I Project Confidence TEEN is for Middle and High School Students
I Project Confidence: Teen is a step up from the Kids program. The Building Blocks are the same, The 3 I's (Intuition, Indicators and Instincts) and MY TOP 5. But the lessons presented are for a more mature audience. The topics of peer pressure, relationships, and "drama" are introduced and discussed. IPC:Teen asks teens what characteristics make up who you are-both positive and negative. What characteristics do you look for in others – friends, boyfriends/girlfriends? What ideals are important to you and why? How much do you allow outside influences to contribute to who you are?
· Lessons present different real life scenarios and ask participants to consider how they would handle it, learning and discussing as a group ways to create positive outcomes and avoid negative ones.
· IPC:Teen is a non-judgment roundtable small group program, where every participant’s view is recognized as relevant. The purpose of the program is to start a discussion so that girls can learn more about who they are now and the adult they want to be in the future. Scroll down for a sample lesson.
Some Topics Covered in the Program Include:
The Basics: Intuition, Indicators and Instincts the THREE I's
This is who I am: MY TOP 5
Setting your own personal boundaries
Manipulation vs. Persuasion in Relationships Do you know the difference?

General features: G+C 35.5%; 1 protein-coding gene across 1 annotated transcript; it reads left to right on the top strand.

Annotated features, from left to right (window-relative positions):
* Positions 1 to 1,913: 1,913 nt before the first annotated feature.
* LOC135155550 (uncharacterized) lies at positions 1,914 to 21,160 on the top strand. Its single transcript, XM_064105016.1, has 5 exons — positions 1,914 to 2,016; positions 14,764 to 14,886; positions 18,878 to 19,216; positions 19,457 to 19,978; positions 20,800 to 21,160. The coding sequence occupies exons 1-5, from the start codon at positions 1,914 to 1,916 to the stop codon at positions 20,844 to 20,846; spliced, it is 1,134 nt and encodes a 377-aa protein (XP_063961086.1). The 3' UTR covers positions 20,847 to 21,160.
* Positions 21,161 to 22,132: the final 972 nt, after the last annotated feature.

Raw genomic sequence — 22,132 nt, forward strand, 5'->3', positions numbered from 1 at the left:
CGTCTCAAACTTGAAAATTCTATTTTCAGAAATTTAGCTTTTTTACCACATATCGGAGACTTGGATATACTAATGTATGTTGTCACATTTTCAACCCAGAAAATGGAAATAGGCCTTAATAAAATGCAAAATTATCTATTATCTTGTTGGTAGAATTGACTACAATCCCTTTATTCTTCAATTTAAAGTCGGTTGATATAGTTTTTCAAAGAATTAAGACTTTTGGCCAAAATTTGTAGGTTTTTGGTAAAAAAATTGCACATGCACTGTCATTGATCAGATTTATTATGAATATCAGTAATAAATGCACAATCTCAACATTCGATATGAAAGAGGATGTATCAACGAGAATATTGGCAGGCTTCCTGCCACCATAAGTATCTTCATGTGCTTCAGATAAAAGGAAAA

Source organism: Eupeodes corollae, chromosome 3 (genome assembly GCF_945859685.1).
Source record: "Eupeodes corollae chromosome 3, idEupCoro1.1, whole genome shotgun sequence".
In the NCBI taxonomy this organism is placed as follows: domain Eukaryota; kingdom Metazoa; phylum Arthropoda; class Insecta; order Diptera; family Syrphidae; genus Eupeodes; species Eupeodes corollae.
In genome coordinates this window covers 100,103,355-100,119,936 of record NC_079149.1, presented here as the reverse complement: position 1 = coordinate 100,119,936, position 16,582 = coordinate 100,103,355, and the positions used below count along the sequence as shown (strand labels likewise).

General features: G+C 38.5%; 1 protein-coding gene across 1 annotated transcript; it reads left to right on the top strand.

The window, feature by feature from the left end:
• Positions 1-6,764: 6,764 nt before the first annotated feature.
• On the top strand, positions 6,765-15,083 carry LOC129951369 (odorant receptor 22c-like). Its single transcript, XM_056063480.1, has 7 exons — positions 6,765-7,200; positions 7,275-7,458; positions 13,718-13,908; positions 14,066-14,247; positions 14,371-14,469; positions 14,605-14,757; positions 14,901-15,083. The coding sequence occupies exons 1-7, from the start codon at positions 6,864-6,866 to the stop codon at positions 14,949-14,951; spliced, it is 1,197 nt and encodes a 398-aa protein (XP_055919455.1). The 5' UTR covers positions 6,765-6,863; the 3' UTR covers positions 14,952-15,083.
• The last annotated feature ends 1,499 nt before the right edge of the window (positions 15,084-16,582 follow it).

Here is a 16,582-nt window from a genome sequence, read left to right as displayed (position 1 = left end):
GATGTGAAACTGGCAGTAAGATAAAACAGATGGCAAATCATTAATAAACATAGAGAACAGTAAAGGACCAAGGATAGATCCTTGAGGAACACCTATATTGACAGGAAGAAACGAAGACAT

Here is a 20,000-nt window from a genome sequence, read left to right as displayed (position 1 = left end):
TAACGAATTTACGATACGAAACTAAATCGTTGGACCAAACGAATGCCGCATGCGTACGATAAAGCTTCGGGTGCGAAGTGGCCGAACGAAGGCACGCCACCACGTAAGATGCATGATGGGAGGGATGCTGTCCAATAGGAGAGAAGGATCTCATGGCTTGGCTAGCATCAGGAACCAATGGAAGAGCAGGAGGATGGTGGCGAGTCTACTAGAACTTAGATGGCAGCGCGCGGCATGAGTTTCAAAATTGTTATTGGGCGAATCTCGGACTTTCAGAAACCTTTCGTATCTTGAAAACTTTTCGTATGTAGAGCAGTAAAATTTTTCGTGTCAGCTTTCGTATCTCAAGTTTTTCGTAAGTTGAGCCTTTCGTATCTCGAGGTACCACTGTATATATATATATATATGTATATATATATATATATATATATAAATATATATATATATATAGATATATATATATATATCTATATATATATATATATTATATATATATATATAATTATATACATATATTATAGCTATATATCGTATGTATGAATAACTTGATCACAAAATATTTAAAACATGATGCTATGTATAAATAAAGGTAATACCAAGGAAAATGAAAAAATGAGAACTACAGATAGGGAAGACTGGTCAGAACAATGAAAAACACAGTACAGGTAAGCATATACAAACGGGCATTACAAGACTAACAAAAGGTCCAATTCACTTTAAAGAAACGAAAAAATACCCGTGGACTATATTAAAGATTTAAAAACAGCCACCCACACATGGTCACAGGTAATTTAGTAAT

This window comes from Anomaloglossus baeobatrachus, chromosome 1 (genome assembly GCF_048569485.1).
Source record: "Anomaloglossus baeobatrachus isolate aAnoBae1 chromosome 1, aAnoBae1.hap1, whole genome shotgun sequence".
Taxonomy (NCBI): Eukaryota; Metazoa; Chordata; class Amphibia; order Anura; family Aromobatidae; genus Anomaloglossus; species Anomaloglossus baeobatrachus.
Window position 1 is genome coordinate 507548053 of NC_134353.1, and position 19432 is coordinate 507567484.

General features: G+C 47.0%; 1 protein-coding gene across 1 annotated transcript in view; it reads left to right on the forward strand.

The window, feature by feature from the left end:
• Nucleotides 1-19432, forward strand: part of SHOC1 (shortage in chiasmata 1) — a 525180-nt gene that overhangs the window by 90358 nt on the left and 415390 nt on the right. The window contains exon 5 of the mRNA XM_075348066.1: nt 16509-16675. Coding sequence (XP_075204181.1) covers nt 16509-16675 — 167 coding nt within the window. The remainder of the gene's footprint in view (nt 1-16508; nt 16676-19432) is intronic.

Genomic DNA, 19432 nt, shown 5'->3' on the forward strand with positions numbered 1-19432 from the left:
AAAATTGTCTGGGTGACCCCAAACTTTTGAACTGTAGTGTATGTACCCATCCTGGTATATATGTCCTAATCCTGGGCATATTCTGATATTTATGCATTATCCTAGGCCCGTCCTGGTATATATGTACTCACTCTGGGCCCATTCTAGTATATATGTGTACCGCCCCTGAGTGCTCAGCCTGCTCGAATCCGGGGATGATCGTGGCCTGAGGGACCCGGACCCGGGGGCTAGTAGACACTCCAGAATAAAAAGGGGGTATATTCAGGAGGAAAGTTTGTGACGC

Perception and Neutrality Taking yourself out of the story The other side of Drama
Communicating: Listening to others – What Are they Really Saying? – What are YOU?
Self Presentation and Self-image (including speech, view of self, presentation of self)
Listening to your body when you're listening to him Trusting your instincts
SAMPLE LESSON: PERCEPTION
What is perception?
Perception is the way you see things. Everyone’s perception is different and many different things can contribute to a person’s perception. Here’s an example:
3 students witness a fight at school and are questioned. Each will have a different perception depending on where they were standing, how much they saw, and what they heard. How much information each student knows about the people in the fight can contribute to their overall perception as well…
Have you ever heard the expression, “There’s two sides to every story”? This is a perfect example of perception. This is helpful to remember during a conflict because just because you perceive something one way, doesn’t necessarily mean it’s right.
Let’s look at that fight again.
Jeremy is in middle school. He’s going to his locker between 4th and 5th period when Steven is walking with his friends and bumps into Jeremy, scattering his books all over the floor. When Steven turns around to apologize, Jeremy pushes him hard into the lockers and starts a fight.
Witness 1: Jessica – walking towards Steven when the fight starts
“It was weird, Steven accidentally ran into Jeremy, and he freaked out. He jumped on Steven for no reason. Actually, Steven was trying to apologize. That Jeremy kid is weird.”
Witness 2: Mark – walking out of math class across the hall
“I just walked out and they were fighting, I really don’t know what happened.”
Witness 3: Cameron – Steven and his friends walked past him just before the fight
“I’m in Social Studies with Jeremy and Steven. Steven is always picking on Jeremy. I heard him telling his friends he was going to mess with Jeremy again when they walked past me in the hall. When he knocked into him, I guess Jeremy had just had enough, I heard him say, “I’m sick of this” really quietly right before the fight started. That Steven guy can be a real jerk.”